Security - What is in a handshake
From All n One's bxp software Wixi
- 1 Overview
- 2 Connection
- 3 Security challenges
- 4 bxp related articles
- 5 Current Ciper Suite on bxp
This article goes into some of the detail of what happens when you first connect to bxp at a technical level and provides links to relevant material. This is considered a very technical article for those who really want to delve into security of bxp.
The article describes what happens when you open your browser and go to ww3.allnone.ie/demo
2.1 The browser
First thing is the browser that you use will need access to the Internet. We're going to assume this is in place. As part of this your operating system will have access to public DNS records. Your system will translate ww3.allnone.ie into 188.8.131.52
2.2 The protocol
If you connect to bxp via http on port 80, all of the pages have intelligence to redirect your URL to the https equivalent and swap you seamlessly to port 443. No processing at all is done on a http connection.
2.3 The handshake
In order for you to get the web page, a secure https handshake is performed.
As part of the ClientHello a number of details are sent by your browser to the server.
- ClientVersion 3,1
- SessionID: None (new session)
- Suggested Cipher Suites:
- Suggested Compression Algorithm: NONE
Those Cipher Suites are encryption methods. There are many available. See below for the suite currently supported by bxp
bxp responds with a ServerHello and the selected suite to use
- Version 3,1
- SessionID: bd608869f0c629767ea7e3ebf7a63bdcffb0ef58b1b941e6b0c044acb6820a77
- Use Cipher Suite:
- Compression Algorithm: NONE
As part of this, the server sends a public key for the client browser to now encrypt all communications with.
Using the public server key, the client encrypts and responds, sending the client's public key.
The server sends a complete encryption of the transaction to date, using the client public key and now data can begin to pass.
The current Cipher suite used for the end users connection to the load balancer is as follows:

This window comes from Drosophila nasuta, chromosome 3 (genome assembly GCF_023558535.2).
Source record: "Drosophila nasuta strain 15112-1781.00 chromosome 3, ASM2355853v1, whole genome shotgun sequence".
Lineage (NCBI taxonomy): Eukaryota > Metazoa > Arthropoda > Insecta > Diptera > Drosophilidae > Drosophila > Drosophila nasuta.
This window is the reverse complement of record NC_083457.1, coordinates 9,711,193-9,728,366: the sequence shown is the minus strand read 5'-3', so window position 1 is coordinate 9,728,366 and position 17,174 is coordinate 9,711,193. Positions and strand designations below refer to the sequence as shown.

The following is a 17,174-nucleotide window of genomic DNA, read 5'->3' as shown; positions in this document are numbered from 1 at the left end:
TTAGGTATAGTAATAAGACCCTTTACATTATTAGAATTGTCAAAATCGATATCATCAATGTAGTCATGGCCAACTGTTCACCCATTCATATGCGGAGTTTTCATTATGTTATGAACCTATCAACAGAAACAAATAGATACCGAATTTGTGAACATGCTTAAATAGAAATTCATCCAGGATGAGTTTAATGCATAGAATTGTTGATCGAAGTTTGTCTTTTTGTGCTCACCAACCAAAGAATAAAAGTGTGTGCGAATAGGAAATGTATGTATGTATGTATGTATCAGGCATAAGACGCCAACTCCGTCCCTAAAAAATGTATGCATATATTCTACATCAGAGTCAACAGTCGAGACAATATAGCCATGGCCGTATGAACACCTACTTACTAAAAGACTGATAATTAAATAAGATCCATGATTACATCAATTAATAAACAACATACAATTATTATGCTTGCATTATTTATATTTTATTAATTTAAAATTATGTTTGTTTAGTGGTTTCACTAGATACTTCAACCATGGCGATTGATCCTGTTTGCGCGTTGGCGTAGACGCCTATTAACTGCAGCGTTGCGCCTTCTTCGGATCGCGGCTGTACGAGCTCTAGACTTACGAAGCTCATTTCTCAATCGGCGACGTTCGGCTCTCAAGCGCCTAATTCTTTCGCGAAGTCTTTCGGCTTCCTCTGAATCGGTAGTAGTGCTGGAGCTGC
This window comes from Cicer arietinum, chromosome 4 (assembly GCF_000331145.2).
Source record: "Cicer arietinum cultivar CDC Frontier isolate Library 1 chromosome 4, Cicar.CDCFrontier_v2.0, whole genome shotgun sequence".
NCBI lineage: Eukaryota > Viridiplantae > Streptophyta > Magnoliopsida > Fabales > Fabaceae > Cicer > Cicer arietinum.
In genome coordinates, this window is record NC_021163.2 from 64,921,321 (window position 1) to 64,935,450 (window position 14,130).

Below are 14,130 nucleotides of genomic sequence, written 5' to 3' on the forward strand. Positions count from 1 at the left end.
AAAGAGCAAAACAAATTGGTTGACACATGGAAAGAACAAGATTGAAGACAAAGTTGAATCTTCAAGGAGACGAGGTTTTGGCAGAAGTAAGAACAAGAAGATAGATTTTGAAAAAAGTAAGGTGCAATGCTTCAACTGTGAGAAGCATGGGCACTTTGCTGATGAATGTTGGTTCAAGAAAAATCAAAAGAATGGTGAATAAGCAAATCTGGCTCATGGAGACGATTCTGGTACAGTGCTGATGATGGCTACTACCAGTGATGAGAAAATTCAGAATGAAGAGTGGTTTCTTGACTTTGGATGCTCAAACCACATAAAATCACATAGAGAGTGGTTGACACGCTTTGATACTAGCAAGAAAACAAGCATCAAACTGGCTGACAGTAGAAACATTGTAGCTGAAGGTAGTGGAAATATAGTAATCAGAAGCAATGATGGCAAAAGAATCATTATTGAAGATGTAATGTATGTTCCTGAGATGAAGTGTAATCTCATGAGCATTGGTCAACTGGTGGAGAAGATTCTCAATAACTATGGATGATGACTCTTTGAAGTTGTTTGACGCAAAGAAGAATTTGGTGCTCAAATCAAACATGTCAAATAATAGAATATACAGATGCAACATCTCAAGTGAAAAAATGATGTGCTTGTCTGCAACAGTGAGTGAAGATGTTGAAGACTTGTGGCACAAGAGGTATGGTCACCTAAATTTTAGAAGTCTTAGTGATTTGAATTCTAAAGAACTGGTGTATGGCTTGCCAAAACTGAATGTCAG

The LoadBalancer will automatically choose a cipher in the encryption based on queue order and compatability.
3 Security challenges
3.1 Browser protocols
Different browsers support a number of encryption suites. Imagine it like a language. The options most commonly available are.
- SSL 1.0
- SSL 2.0
- SSL 3.0
- TLS 1.0
- TLS 1.1
- TLS 1.2
For security reasons and the ease of mathematics, all the SSL methods currently are easily unencrypted using brute force hacking.
Even TLS 1.0 is not considered secure as using brute force hacking could still break it in a reasonable amount of time.
TLS 1.2 is the target.
IE6 only supports up to TLS 1.0 and must be turned on explicitly.
3.2 Encryption Algorithms
Within the language are encryption methods. These vary in complexity. Some encryption methods are stronger than others. The protocols make use of these algorithms.
Here is an extensive listing of the encryptions (cipher suites) available for each protocol.
As security improves, it is important to check how secure your protocols and suite are. Qualys provide an excellent testing tool. https://www.ssllabs.com/ssltest/
Windows 2000 has none of the algorithms used by TLS 1.2, so even if you install a modern browser which can do TLS 1.2 on a Windows 2000 machine, it doesn't have the maths to do the encryption. Windows XP can do TLS 1.2 with Service Pack 3 or 4 installed.
3.3 Secure Hashing Algorithms
As a generic approach to writing an encryption algorithm, SHA-1 gives rise to most of the SSL through TLS 1.0 cipher suites.
TLS 1.2 needed a more complicated algorithm which is called SHA-256, or SHA-2 for short.
There are many variants within these titles.
5 Current Ciper Suite on bxp
This cipher suite shown above is from the connection from user to the load balancer. This list shown below is the current cipher suite from the load balancer to the web server. Different various of security is used to mitigate possible intrusion or cipher cracking.